IFC vice president and treasurer Jingdong Hua said addressing climate change is a priority for the investment bank. “IFC’s Mabuhay bond showcases the powerful role that capital markets could play in mobilizing savings for climate finance. Adding pesos as a new green bond currency supports our goal to strengthen this important asset class,” he said.
IFC launches first green bonds in Philippines
Danessa Rivera (The Philippine Star) - June 26, 2018 - 12:00am

MANILA, Philippines — International Finance Corp. (IFC), the investment arm of the World Bank Group for the private sector, has launched the Mabuhay Bond – the first peso-denominated green bond in the Philippines – to bankroll the optimization program of Lopez-led Energy Development Corp. (EDC).

In a statement, IFC said it issued yesterday the first internationally rated triple-A peso-denominated green bond amounting to about $90 million with a 15-year maturity to support the local capital market and renewable energy.

The Mabuhay Bond sets a precedent as the first green bond denominated in Philippine peso to be issued by a multilateral development institution.

IFC vice president and treasurer Jingdong Hua said addressing climate change is a priority for the investment bank. “IFC’s Mabuhay bond showcases the powerful role that capital markets could play in mobilizing savings for climate finance. Adding pesos as a new green bond currency supports our goal to strengthen this important asset class,” he said.

 A triple-A rated issuer, IFC has issued local currency bonds in over 30 countries to help build capital markets by attracting investors who want to put their money in low-risk investments.

 “For the Philippines, the deepening of domestic capital market is critical for the long-term sustainability of the economy. The issuance of the Mabuhay bond evidences IFC’s commitment to support the country’s efforts to address climate change,” IFC country manager for the Philippines Yuan Xu said.

IFC will use proceeds of the bond to finance EDC’s capital expenditure program, which is focused on optimizing the generation output of its geothermal power plants and improving resiliency to climate impacts.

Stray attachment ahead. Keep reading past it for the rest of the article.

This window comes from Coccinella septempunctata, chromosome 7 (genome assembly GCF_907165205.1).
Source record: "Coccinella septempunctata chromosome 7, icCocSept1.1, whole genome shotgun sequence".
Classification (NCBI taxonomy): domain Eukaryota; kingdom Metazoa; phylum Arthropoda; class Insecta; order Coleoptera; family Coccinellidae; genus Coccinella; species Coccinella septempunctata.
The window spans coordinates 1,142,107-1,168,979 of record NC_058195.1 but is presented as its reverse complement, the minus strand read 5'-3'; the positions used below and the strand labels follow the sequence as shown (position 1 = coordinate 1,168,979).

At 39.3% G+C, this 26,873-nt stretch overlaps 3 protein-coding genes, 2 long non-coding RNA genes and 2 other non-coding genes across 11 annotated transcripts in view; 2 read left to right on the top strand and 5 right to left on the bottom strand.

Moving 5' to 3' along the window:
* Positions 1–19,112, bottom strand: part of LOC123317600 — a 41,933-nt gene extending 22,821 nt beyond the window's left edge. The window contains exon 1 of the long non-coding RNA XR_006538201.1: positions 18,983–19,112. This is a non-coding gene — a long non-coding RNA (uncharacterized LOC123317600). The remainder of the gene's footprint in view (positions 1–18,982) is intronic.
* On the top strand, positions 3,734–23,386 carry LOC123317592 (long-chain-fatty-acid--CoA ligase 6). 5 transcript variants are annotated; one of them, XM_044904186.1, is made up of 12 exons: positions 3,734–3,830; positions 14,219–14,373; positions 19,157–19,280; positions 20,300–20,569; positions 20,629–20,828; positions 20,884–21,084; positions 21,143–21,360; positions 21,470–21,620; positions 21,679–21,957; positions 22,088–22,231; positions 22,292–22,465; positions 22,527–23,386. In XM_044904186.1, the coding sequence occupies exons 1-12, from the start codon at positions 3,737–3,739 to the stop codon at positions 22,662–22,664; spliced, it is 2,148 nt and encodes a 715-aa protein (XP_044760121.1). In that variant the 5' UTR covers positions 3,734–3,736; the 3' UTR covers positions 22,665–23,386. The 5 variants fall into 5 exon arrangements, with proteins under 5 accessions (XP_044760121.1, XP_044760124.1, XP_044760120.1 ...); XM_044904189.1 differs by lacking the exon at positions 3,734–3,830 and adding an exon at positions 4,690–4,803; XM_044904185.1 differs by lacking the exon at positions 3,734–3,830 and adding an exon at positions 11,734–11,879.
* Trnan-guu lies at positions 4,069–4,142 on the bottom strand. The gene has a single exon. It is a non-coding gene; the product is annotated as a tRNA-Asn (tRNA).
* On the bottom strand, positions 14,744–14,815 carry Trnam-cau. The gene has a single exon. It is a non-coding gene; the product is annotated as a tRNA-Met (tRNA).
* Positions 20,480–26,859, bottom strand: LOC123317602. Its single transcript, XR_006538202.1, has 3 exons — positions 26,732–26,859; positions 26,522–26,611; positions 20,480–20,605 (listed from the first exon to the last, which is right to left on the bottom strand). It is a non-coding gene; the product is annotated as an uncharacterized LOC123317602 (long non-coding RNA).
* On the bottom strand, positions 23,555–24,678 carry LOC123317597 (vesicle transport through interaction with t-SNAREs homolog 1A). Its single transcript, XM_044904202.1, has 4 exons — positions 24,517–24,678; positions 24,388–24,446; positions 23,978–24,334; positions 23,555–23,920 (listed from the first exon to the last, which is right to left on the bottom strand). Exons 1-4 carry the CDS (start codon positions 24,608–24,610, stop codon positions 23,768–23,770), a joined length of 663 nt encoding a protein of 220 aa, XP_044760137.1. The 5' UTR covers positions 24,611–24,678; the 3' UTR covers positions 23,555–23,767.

This year, EDC is spending P6.1 billion to increase the resiliency of its power assets especially those hit by natural calamities.

It is allotting a big chunk of its capital expenditure budget for drilling works in its geothermal asset in Leyte.

The small items in its capex program are dedicated to upgrading cooling systems, replacement of pumps of geothermal power plants to improve reliability.

EDC is the Philippines’ largest producer of geothermal energy and one of the world’s largest integrated geothermal energy producers. It accounted for nine percent of the country’s total power generation capacity in 2016.

It has five geothermal plans in Leyte, namely 112.5-megawatt (MW) Tongonan, 125-MW Upper Mahiao, 232.5-MW Malitbog, and 180-MW Mahanagdong power plants, and the 51-MW optimization plants.

Meanwhile, IFC is one of the world’s largest financiers of climate-smart projects for developing countries.

To date, IFC has issued 109 green bonds amounting to a total of $7.5 billion in 12 currencies, which are part of a global strategy to develop the green bond asset class in emerging markets.

ENERGY DEVELOPMENT CORP. GREEN BOND INTERNATIONAL FINANCE CORP.
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